In­dia’s poor, up close

The Washington Times Daily - - Opinion -

they can cre­ate a plau­si­ble charge against Fa­tima’s neigh­bors, they can so­licit bribes from the neigh­bors to make the charge go away.

In­dia has strict laws against en­cour­ag­ing peo­ple to com­mit sui­cide — these laws can be traced back to Bri­tish rule and its at­tempt to stamp out “sati,” a cul­tural prac­tice of forc­ing wid­ows to kill them­selves by walk­ing into their hus­bands’ fu­neral pyres. So, Fa­tima sim­ply claims that her neigh­bors taunted, threat­ened and beat her, lead­ing to her sui­cide.

The ar­rest of Fa­tima’s neigh­bors, the Hu­sains, gives us a glimpse in­side In­dia’s jus­tice sys­tem. Con­fes­sions are ex­torted through beat­ings, fa­vor­able treat­ment in jail is bought and sold and tri­als are rushed, thanks to a se­vere back­log of cases.

De­spite the fact that Ms. Boo clearly took a very hands-on, per­sonal ap­proach in her re­port­ing, the book reads like a work of fic­tion with an om­ni­scient nar­ra­tor — the au­thor is com­pletely ab­sent from the story, and noth­ing seems hid­den from her view. At times, thoughts about the re­port­ing process will in­ter­rupt the reader: Why should we trust Ms. Boo’s as­ser­tions about what peo­ple were think­ing? How did she get so much de­tail about what hap­pened while the po­lice were beat­ing a sus­pect?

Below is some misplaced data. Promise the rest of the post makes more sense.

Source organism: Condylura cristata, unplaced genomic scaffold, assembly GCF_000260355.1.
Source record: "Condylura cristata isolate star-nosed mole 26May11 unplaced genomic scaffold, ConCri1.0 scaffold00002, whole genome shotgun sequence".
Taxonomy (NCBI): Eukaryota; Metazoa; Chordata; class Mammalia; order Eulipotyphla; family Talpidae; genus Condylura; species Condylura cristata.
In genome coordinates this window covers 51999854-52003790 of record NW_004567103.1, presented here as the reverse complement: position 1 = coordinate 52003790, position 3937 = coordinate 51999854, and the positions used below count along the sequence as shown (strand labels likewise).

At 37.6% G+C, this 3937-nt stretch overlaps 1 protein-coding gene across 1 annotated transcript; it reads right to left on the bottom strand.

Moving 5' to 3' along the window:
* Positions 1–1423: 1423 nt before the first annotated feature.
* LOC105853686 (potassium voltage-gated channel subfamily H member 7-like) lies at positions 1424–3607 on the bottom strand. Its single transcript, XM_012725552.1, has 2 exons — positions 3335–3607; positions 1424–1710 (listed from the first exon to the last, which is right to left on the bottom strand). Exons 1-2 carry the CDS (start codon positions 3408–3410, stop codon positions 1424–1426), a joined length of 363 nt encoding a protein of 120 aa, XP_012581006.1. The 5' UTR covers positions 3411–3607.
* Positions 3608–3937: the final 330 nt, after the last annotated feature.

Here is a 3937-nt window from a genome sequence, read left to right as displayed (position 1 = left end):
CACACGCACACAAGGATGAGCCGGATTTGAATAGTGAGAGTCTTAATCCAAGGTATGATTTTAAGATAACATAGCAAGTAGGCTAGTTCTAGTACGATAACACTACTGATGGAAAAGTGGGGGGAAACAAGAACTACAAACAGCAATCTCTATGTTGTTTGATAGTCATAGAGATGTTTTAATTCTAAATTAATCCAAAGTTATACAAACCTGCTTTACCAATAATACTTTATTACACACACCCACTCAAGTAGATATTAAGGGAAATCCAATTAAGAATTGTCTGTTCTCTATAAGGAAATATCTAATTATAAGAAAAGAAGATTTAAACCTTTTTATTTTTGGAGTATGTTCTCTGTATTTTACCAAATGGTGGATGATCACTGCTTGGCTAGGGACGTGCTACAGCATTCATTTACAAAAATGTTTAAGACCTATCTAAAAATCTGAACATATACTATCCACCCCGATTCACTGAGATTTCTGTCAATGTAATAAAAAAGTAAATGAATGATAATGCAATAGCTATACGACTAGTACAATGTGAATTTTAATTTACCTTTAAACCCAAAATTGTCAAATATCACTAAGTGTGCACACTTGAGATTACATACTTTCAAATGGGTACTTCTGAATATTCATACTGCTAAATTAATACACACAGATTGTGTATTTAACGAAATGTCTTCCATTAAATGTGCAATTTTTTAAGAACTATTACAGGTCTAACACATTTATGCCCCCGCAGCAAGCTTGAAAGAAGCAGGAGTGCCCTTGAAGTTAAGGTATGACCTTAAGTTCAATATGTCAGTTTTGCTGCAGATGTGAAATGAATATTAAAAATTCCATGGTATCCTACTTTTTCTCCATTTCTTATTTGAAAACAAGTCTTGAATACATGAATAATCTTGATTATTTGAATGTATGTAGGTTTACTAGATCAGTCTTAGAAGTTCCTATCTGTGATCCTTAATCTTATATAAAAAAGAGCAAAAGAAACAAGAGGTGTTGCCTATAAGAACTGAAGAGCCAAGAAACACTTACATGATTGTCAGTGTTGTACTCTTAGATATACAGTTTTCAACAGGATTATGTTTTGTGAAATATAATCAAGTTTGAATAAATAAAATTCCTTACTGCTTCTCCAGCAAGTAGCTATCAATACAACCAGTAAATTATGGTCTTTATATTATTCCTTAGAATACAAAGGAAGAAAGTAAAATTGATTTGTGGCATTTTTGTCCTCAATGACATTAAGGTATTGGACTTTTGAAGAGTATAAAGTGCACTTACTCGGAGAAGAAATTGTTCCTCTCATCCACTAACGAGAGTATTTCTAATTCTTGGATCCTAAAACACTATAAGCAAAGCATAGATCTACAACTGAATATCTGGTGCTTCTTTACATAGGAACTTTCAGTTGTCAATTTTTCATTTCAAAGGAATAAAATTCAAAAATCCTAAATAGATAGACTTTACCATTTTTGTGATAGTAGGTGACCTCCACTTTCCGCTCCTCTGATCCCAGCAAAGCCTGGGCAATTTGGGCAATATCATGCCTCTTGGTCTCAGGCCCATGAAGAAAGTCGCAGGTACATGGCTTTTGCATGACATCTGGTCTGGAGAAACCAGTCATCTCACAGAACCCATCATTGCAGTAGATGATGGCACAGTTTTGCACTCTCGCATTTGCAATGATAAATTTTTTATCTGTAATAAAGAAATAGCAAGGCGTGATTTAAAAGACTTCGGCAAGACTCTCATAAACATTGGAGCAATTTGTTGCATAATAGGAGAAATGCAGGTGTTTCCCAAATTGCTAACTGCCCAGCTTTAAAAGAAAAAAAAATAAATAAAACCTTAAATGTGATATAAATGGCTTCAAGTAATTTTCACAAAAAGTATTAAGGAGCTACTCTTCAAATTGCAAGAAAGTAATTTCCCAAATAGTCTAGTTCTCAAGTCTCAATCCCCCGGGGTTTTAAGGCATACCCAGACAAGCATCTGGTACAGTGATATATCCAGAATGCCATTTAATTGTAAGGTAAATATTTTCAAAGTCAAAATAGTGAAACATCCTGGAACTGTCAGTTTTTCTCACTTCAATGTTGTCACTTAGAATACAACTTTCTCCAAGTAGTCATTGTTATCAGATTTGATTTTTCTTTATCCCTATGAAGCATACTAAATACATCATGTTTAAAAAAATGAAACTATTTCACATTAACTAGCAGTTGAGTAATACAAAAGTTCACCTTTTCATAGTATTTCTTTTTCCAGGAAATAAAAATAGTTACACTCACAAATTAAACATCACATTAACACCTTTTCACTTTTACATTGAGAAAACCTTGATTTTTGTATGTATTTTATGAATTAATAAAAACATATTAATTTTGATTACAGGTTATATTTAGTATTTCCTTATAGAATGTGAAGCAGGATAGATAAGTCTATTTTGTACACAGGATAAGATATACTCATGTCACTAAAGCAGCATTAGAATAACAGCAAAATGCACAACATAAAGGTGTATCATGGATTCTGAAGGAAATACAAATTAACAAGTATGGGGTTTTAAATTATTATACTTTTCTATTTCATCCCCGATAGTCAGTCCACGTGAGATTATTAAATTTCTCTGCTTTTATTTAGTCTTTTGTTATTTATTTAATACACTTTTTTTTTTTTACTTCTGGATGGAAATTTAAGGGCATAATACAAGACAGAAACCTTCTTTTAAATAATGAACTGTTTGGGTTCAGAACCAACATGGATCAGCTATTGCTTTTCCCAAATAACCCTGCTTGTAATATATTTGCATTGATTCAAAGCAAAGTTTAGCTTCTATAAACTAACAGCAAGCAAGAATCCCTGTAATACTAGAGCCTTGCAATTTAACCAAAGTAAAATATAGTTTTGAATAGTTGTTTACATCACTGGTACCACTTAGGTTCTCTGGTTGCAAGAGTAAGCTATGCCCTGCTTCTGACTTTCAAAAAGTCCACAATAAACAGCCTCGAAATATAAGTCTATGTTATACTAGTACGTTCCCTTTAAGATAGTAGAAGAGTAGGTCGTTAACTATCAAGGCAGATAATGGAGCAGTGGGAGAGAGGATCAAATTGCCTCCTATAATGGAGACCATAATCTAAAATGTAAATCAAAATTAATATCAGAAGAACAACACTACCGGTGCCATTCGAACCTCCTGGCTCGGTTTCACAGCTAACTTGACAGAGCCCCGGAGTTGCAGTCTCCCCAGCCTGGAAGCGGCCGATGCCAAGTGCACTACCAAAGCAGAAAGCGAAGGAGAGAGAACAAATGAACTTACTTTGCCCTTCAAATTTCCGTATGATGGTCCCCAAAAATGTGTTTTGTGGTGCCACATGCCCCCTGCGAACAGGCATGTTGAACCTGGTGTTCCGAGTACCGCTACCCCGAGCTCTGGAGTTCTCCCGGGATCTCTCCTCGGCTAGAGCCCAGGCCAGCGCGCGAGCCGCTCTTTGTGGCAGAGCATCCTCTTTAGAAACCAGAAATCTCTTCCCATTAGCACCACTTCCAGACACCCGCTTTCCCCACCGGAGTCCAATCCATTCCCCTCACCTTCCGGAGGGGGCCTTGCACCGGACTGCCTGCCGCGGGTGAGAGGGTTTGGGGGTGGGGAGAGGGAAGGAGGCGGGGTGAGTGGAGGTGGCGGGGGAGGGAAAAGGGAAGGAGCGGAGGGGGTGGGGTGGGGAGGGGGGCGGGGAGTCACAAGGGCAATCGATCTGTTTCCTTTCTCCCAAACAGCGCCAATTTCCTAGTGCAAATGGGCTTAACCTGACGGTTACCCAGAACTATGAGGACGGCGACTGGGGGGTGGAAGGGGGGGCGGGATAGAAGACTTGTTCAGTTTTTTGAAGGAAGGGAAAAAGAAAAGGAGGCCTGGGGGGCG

The au­thor ex­plains her process in a brief es­say at the end of the book. She wit­nessed most of what she wrote about, and the rest is painstak­ingly con­structed from in­ter­views and public doc­u­ments. Some readers might still be un­com­fort­able with this ap­proach, but one ma­jor ad­van­tage is that it avoids mak­ing the Western re­porter the cen­ter of the story.

Eco­nomic in­equal­ity is an ob­vi­ous fo­cus of “Be­hind the Beau­ti­ful Fore­vers,” and judg­ing by the ex­cited blurb pro­vided by lefty ac­tivist Bar­bara Ehren­re­ich, the book will stir some lib­er­als to ac­tion. But it’s rather hard to nail down Ms. Boo’s own pol­i­tics. Like a con­ser­va­tive, she seems acutely aware that eco­nomic de­vel­op­ment has lifted far more peo­ple out of poverty than gov­ern­ment pro­grams ever could, but, like a lib­eral, she seems dis­ap­pointed that the poor are po­lit­i­cally dis­or­ga­nized and un­able to de­mand much of the so­ci­eties they live in.

Rather than flesh­ing out an ar­gu­ment as to how to solve the prob­lems of An­nawadi, she is con­tent to ex­plain the facts — em­pa­thet­i­cally, but with no at­tempt to gloss over the per­sonal fail­ings of her sub­jects. Just as we meet hard-work­ing scav­engers who never seem to get ahead, we en­counter drunk­en­ness, envy, cor­rup­tion and Eraz-ex, a white­out cor­rec­tion fluid that young men huff to get high.

As much of In­dia emerges from poverty, some will un­doubt­edly be left be­hind, as they are in any so­ci­ety. Even­tu­ally, most poverty will be a symp­tom not of the coun­try’s gen­eral lack of pros­per­ity, but of some blend of coun­ter­pro­duc­tive be­hav­ior and op­pres­sion. “Be­hind the Beau­ti­ful Fore­vers” is a case study in how that process will un­fold in a na­tion of more than 1 bil­lion peo­ple.

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